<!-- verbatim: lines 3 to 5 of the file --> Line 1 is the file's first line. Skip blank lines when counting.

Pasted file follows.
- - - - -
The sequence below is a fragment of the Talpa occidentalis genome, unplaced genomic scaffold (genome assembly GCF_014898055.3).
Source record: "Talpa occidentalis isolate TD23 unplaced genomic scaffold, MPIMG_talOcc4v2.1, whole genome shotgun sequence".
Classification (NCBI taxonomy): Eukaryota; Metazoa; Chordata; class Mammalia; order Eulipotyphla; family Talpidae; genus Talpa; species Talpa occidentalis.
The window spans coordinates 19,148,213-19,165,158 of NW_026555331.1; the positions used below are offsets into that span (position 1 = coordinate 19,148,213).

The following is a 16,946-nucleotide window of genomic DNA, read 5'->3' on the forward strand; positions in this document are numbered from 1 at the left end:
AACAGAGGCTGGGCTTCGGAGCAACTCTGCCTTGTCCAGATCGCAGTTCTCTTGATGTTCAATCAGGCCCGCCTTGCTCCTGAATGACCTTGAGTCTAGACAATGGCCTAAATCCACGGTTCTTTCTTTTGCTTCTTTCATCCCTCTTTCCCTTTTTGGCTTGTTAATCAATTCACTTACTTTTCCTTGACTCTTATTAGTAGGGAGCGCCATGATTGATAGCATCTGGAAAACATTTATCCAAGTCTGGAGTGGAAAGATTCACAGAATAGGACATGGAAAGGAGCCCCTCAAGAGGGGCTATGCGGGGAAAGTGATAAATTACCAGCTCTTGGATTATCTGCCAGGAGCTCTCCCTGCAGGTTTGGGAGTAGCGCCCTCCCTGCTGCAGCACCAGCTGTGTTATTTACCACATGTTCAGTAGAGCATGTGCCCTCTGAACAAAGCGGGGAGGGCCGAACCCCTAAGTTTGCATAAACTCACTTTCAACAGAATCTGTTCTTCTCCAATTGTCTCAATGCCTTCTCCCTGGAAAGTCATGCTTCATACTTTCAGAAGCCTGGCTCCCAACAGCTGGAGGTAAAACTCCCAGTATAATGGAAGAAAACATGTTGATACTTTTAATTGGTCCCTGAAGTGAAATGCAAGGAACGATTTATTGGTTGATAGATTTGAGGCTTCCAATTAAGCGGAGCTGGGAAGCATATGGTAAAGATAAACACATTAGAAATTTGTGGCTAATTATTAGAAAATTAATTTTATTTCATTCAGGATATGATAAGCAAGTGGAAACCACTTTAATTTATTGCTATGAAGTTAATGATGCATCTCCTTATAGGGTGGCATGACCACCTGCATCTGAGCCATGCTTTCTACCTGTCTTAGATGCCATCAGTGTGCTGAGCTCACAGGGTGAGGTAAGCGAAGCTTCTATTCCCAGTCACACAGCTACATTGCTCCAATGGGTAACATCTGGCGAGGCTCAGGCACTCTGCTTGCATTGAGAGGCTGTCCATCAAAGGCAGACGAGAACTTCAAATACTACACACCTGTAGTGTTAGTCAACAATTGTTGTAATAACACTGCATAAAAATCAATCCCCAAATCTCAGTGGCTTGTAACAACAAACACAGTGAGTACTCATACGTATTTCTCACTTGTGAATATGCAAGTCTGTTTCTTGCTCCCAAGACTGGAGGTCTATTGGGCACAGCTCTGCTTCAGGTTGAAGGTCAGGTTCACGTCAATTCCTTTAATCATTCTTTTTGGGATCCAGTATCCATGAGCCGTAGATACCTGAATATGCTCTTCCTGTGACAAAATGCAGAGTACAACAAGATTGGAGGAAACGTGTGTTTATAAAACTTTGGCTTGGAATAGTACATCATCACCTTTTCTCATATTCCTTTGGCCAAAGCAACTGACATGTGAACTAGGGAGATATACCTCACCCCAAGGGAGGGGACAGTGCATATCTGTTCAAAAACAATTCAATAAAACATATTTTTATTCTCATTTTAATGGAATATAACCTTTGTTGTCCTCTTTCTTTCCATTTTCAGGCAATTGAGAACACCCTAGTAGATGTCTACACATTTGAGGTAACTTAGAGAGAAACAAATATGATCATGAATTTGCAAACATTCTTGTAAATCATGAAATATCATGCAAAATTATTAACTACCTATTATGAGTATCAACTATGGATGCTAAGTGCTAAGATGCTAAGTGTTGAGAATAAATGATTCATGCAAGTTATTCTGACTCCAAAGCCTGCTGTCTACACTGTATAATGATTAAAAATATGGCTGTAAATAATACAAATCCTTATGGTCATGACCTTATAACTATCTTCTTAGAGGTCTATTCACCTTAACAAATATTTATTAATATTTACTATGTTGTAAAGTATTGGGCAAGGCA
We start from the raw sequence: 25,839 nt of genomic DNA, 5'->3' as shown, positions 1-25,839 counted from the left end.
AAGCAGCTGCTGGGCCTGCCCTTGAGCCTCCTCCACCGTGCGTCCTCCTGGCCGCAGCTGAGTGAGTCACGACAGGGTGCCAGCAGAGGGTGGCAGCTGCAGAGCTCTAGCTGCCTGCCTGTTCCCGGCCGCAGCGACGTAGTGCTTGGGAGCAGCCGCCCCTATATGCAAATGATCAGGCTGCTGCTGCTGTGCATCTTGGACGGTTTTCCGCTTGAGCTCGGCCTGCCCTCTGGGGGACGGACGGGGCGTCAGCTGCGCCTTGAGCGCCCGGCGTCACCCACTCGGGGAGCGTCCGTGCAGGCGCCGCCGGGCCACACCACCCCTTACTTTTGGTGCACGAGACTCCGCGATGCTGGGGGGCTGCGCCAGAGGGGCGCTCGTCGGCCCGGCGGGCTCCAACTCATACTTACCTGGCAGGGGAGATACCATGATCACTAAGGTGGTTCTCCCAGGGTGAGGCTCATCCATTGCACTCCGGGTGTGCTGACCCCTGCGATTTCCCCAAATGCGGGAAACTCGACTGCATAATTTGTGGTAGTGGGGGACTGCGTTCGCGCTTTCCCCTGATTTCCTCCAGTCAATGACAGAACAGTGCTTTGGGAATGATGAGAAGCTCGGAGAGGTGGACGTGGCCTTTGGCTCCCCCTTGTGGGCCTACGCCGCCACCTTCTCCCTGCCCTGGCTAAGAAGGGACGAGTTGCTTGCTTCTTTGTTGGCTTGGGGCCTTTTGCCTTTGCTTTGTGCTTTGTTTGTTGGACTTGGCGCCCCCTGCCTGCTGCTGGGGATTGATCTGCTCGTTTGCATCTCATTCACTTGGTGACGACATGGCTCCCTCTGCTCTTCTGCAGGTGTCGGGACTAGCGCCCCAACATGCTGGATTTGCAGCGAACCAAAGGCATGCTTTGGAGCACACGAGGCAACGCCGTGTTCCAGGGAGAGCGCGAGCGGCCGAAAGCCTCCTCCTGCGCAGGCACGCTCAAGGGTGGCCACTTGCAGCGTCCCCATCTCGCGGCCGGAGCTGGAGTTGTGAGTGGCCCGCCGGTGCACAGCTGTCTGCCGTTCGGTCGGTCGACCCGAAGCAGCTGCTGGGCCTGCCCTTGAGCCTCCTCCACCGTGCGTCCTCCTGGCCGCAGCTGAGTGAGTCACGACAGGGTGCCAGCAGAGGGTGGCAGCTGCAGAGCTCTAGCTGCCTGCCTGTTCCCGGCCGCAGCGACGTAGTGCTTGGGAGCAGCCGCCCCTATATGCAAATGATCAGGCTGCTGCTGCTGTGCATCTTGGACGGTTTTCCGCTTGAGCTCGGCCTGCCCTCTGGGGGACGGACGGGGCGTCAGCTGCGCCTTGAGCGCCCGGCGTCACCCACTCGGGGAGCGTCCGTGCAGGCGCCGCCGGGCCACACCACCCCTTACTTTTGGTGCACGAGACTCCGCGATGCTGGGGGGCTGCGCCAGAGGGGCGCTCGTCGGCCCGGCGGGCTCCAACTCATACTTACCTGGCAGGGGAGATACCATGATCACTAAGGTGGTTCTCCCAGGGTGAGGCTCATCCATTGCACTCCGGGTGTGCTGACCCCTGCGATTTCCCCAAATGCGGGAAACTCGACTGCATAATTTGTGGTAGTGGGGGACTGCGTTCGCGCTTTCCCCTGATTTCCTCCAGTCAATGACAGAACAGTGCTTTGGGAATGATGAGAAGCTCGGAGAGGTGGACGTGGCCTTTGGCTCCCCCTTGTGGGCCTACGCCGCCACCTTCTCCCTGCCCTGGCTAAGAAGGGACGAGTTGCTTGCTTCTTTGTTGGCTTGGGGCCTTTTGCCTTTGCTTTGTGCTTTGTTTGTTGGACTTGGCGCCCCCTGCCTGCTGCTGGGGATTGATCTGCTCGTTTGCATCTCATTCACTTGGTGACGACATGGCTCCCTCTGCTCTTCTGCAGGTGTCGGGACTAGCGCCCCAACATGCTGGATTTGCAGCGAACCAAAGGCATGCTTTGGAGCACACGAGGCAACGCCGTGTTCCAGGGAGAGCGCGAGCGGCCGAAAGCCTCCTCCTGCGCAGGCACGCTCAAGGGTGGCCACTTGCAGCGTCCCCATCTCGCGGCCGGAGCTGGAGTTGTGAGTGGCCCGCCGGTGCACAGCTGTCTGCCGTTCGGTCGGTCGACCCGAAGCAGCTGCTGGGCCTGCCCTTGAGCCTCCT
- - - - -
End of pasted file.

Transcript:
Classification (NCBI taxonomy): Eukaryota; Metazoa; Chordata; class Mammalia; order Eulipotyphla; family Talpidae; genus Talpa; species Talpa occidentalis.
The window spans coordinates 19,148,213-19,165,158 of NW_026555331.1; the positions used below are offsets into that span (position 1 = coordinate 19,148,213).

The following is a 16,946-nucleotide window of genomic DNA, read 5'->3' on the forward strand; positions in this document are numbered from 1 at the left end: